The following five-part 10,000-word research report appears in Thinking Clearly (Columbia University Press, 2003), a textbook on journalism case studies. It’s already in use in college classrooms around the country. Syndicated columnist Geneva Overholser and former Los Angeles Times Washington bureau chief Jack Nelson are among the other chapter contributors. Also see the teaching notes on the topic. Posted Jan. 20, 2000.
The Internet came of age as a news medium in 1998 during independent counsel Kenneth Starr’s investigation into whether President Clinton had a sexual affair with a White House intern and lied about it. This case examines three principal issues: (1) the rise of new media as legitimate and important sources of breaking news; (2) sourcing and verification of Internet news, and (3) how the Internet impacts the role of today’s journalists.
A new medium is born
At the beginning of 1998, nearly all news organizations had put up homesteads on the web. But few were taking advantage of the online medium’s inherent advantages of immediacy, interactivity and depth. The vast majority of newspapers updated their sites once a day, following the print cycle, preventing the Web site from “scooping” the newspaper. Most news sites relied almost exclusively on “shovelware” — content that had the twin disadvantages of being written for a different medium (print) and being untimely, i.e., yesterday’s news. Breaking news, if covered at all, was left to a wire service feed on the site. Interactivity was almost nonexistent; in many cases bulletin boards set aside for reader forums were digital wastelands that attracted few users. News sites associated with television, such as CNN Interactive and MSNBC, were experimenting with multimedia, but most news sites used video and audio sparingly or not at all.
For the most part, users came, they clicked, they yawned. They sensed, early on, that newspapers considered the Web a reluctant obligation rather than the future of their business.
“The first generation of Web journalism was bland, irrelevant and generally clueless. Nobody paid much attention to it,” says Jon Katz, an online columnist and new media scholar at the Freedom Forum. “Then came the Clinton scandal and the Starr report, and everything changed. It was the first time that official Washington, journalism, and the Internet bumped into one another nose to nose.”
The story is born
What propelled the new media onto the national radar screen was a scoop by a relatively unknown Internet columnist named Matt Drudge. Late on Saturday, January 17, 1998, he wrote a story that appeared on his Drudge Report Web site, in an e-mail alert sent to 85,000 newsletter subscribers, and later in his column on America Online. It was headed:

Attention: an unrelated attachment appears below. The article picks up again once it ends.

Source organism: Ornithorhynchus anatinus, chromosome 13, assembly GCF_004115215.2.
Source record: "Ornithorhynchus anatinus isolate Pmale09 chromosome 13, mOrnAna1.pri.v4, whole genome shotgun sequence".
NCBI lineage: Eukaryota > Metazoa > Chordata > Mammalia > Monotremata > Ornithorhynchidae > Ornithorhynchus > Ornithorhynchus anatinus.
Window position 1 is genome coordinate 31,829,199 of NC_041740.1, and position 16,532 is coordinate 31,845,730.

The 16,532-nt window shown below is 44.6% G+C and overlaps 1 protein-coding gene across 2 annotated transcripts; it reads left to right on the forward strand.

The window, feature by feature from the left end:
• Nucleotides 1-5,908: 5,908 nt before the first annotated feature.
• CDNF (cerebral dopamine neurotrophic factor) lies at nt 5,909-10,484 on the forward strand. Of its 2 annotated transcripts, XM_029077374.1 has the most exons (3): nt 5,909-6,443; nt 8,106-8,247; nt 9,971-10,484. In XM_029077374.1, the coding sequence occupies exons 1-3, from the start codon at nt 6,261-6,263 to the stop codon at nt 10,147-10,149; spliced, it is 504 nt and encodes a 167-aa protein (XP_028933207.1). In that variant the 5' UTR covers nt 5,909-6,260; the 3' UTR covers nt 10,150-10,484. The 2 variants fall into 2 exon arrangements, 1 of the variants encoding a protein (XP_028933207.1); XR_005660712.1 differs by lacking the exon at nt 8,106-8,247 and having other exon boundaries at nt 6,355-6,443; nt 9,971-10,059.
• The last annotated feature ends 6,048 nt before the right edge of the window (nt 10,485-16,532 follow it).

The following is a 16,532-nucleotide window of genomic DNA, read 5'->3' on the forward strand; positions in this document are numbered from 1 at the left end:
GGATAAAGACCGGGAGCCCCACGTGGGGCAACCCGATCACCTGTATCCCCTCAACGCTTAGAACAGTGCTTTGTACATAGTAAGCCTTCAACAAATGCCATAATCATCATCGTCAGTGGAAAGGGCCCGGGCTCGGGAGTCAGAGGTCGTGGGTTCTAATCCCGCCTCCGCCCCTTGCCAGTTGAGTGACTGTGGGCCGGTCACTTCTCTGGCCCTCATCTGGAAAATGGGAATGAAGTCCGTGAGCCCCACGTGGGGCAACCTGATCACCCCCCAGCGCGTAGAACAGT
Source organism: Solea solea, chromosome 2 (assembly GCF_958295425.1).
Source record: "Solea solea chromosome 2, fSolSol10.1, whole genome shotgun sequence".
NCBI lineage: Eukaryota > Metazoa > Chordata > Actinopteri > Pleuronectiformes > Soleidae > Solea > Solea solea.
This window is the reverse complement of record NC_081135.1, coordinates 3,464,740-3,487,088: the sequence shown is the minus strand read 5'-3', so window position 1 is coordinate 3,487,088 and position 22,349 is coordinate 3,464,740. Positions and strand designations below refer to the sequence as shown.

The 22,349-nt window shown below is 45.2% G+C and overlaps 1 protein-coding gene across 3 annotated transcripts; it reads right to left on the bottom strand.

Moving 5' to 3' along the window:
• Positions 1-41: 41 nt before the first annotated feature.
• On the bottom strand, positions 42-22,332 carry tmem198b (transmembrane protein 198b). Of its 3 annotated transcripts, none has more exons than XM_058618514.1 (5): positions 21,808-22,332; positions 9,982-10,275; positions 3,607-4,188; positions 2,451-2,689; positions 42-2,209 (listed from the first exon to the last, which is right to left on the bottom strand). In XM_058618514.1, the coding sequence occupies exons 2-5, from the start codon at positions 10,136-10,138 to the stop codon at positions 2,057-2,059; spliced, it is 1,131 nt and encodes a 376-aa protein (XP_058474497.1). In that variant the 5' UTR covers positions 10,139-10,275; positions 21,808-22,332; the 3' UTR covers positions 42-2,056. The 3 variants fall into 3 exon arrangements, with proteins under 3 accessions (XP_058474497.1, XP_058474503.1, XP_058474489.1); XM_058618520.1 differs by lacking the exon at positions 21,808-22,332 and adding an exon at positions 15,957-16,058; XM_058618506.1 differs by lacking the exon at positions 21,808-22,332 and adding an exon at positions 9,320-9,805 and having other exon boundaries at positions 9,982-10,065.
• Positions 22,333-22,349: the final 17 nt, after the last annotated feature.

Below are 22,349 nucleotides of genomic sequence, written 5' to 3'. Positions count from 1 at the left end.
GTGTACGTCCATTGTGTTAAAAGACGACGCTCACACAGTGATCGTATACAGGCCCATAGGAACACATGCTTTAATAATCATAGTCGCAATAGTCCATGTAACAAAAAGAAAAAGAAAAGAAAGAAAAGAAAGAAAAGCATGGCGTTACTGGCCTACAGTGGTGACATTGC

NEWSWEEK KILLS STORY ON WHITE HOUSE INTERN BLOCKBUSTER REPORT:
23-YEAR OLD, FORMER WHITE HOUSE INTERN, SEX RELATIONSHIP WITH PRESIDENT**World Exclusive**
**Must Credit the DRUDGE REPORT**
Drudge’s exclusive may or may not have changed the course of President Clinton’s presidency. But there’s no question that journalism lurched into a new era, one that continues to befuddle newsrooms as they struggle to sort out their relationship with the Internet medium. Throughout the Starr investigation, Drudge’s reports — crackling with titillating revelations, insider information and shadowy sources — set the tone for the media’s coverage of the scandal.
Who was this brash upstart? A former employee in the CBS gift shop in Los Angeles with no journalism background, Drudge described himself as the vanguard of a new populist era in which every citizen with an Internet account would be a reporter — without interference from editors and publishers, whom he saw as beholden to special interests and archaic practices. From a cramped apartment in Hollywood, the 30-year-old produced the Drudge Report, a daily digest of news (including summaries of early of first edition stories in the Washington Post and New York Times, which he got from their web sites), opinion and gossip about the entertainment industry and political establishment, and, increasingly, leaks from anti-Clinton conservatives. His reporting was sometimes dead on (he was the first to report Jack Kemp’s selection as Bob Dole’s running mate in the 1996 presidential election), sometimes dead wrong (he reported that first lady Hillary Rodham Clinton would be indicted), but always entertaining. For many in the Washington press corps, Drudge was considered something of a must-read.